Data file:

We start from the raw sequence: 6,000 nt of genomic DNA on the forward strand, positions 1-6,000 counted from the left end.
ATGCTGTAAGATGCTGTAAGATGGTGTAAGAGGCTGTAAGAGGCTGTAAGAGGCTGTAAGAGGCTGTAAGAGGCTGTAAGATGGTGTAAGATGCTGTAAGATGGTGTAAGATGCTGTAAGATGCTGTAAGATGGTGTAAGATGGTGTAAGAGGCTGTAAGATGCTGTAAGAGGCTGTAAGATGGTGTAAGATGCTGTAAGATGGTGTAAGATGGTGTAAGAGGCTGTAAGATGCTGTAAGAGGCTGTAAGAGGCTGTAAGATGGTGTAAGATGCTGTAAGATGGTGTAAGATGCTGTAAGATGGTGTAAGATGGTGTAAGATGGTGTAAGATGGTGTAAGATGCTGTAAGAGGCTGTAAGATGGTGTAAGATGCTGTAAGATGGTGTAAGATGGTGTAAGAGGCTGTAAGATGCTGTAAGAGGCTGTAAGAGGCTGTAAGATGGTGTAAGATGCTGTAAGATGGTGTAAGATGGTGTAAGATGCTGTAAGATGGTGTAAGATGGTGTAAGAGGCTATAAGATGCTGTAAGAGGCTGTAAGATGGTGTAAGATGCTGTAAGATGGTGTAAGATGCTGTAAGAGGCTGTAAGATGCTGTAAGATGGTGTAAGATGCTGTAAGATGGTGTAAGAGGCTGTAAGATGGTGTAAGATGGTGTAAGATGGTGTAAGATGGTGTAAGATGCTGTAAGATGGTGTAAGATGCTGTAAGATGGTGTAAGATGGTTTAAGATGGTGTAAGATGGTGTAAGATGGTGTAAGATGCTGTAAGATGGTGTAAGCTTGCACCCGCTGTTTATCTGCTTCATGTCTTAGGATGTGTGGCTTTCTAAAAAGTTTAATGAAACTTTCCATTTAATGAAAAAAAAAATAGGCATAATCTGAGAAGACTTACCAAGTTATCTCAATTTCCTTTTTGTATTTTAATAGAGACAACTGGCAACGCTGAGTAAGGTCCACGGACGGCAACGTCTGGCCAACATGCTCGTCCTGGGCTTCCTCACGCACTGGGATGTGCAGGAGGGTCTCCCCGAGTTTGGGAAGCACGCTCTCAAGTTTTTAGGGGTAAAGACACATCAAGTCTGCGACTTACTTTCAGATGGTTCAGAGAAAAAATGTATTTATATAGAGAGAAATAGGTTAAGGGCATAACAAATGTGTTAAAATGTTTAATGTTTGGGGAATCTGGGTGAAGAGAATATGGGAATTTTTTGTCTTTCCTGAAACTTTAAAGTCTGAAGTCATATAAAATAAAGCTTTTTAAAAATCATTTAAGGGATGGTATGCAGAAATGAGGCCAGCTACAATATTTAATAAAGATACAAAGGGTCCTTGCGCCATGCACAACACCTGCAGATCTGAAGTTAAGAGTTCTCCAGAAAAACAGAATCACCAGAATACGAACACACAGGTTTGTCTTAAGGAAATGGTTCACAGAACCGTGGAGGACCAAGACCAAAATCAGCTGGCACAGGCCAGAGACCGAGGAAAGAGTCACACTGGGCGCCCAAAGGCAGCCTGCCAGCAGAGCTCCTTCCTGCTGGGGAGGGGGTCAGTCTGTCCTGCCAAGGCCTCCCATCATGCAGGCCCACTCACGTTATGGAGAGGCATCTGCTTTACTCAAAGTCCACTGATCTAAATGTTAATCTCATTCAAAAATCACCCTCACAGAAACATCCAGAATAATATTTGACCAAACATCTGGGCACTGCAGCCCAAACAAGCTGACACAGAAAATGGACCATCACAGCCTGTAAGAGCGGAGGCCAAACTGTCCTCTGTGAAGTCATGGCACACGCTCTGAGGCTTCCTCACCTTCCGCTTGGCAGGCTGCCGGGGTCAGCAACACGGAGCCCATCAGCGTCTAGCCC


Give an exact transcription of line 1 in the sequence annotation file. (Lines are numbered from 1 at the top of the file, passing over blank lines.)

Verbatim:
We start from the raw sequence: 6,000 nt of genomic DNA on the forward strand, positions 1-6,000 counted from the left end.